Lastly, other improvements/changes to gameplay include a new, but still easy-to-master kick meter, the seemingly iterative refinements to the physics engine, and an increased number of catching animations. Major oversights include limited receiver/cornerback interactions, a still unsightly locomotion engine, and special teams play that once again resembles something from the dinosaur era.
This year EA focused on simplifying the game a bit and a new kick meter and tackle cone join the ball hawk and tackle tracking to make gameplay fun and easy for new players. Eliminating the coin toss animation and instead letting you make your choice in the pre game menu is also a welcome addition following a “less is more” concept. Online play was bumpy when the game first launched due to a desync issue caused by the camera toggle but was ultimately fixed with a patch. EA has always been known to have some of the strongest servers and online play in the industry and this year is no different, making Online matches as smooth and enjoyable as ever. New game modes such as the Gauntlet, a practice style mode, allow you to test your skills in a fun and unique way, while also giving you the ability to compete with your friends to see who can get the highest score. Team Play was removed in this years game, upsetting fans of the mode. It was perennially one of the more casual games within the game, in which you could start or join a community and play in a fun environment with your friends. A lot went into making Madden 15 a more “user friendly” game but I feel they didn’t introduce enough new modes to keep long time fans of the franchise engaged. Connected Franchise and the ability to create a player was almost a mirror image of last years iteration and and didn’t add much new content. With that being said, Madden is still one of the ONLY games currently on the market that has a working and enjoyable franchise mode, although it’s somewhat flawed confidence system falls flat. Overall Madden 15 was a very fun game but lacked enough new game modes to really give it a top rating.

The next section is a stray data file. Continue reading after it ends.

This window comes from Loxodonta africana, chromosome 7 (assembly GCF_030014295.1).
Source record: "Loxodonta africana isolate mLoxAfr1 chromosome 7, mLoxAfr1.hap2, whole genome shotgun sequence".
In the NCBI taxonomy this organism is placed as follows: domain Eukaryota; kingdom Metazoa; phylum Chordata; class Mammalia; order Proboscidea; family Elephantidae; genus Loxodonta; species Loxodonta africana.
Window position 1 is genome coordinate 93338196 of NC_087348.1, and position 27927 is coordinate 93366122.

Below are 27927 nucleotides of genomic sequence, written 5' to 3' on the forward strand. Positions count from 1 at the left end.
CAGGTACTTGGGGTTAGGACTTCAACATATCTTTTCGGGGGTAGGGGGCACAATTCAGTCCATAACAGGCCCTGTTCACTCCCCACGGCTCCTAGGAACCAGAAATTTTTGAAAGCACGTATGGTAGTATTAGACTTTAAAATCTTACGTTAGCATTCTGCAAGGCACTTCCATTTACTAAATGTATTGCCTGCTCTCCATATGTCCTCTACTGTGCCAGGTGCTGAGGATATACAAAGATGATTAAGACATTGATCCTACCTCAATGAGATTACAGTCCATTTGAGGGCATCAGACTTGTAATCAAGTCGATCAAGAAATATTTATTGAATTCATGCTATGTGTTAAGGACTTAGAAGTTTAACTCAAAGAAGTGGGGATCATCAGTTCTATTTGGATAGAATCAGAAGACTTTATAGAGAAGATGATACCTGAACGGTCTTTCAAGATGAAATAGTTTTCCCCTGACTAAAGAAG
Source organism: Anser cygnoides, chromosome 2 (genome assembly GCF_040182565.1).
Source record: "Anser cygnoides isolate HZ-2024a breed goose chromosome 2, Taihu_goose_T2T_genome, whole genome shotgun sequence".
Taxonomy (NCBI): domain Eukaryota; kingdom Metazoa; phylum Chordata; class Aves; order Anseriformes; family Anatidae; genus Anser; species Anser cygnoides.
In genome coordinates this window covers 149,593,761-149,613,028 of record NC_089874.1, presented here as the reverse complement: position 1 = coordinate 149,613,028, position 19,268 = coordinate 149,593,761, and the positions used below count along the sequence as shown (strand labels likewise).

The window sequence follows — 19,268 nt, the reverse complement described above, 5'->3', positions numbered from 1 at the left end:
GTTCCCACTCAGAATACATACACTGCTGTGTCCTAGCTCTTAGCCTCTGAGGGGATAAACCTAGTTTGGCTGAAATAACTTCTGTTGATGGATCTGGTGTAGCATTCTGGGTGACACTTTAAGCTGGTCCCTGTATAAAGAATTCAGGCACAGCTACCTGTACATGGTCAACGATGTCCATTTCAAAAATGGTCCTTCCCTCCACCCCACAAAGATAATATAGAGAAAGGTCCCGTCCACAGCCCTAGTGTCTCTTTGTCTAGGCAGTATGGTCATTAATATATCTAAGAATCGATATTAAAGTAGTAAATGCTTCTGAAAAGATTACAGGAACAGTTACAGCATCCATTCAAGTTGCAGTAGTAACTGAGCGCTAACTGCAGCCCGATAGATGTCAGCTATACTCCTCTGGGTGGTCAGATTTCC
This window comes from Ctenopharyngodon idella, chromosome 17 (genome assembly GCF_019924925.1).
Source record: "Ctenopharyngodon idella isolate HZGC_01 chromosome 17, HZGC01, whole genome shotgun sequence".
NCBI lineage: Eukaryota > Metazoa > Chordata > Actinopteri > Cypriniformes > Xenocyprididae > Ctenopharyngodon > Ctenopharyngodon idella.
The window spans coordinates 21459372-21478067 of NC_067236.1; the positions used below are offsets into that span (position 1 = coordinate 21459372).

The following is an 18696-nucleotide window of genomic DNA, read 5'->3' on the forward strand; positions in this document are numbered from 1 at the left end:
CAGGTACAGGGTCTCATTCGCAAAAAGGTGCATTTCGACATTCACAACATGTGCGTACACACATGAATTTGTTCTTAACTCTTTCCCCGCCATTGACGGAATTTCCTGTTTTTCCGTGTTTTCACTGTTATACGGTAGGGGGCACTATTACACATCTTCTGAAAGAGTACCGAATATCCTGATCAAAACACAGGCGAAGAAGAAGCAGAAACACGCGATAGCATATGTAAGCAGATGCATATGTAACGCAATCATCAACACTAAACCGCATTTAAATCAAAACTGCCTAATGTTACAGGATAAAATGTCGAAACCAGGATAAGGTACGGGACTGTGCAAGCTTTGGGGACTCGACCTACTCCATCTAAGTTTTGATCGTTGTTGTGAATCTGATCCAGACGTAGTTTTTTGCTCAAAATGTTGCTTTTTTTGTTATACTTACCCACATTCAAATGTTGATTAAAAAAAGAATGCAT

Both online modes in Madden 15, Ultimate team and Connected Franchise, help the game when it comes to longevity. Madden Ultimate Team is a beast of its own, a game within the game, and can give people the opportunity to put countless hours of time into the game. MUT has this amazing ability to keep people coming back even when the football season is over and it has become the number one game mode and revenue stream for EA They release new cards every week with increased stats and attributes that give MUT players the motivation to keep earning coins. Connected Franchise also helps prevent Madden from getting dull. Also the patches released have resolved many of the issues that launched with the game. CFM’s ability to join and compete with friends in a league is still best in class, which allows you to build your team up, compete for the Super Bowl and grow your team in the offseason through the Draft and Free Agency. With weekly roster updates EA gives their fans something to look forward to and keeps their favorite players matched up to what they see on Sundays. Madden has always had the ability to hold their fans attention throughout the whole year and didn’t disappoint in Madden 15.
Madden NFL 15 is the most well balanced game in the franchise. It produces realistic on-field results, albeit at the mercy of incorporating some artificial gameplay tuning to compensate for the lack of football assignments along the line of scrimmage. But that will only be noticed by the truly hardcore Madden gamers. Ultimately though, defense is back, it’s fun, and better than ever. The offense has been given some much needed nerfs to allow for such a well balanced game. Still, with a greater emphasis on gameplay tuning rather than investing further in technological advancements, Madden 15 does not take a great leap forward. It may not be the most authentic football simulation, but it’s certainly getting there… and with an abundance of game modes to amplify your on-the-field experience, you’ll have fun all the way until next year’s game.
FINAL SCORE: 8.5 out of 10
Hopefully you enjoyed our Madden 15 Review, which took an updated look at this years game. Let us know in the comments below and on social media. Check in daily as we will continue this series of taking a second look at currently released sports games.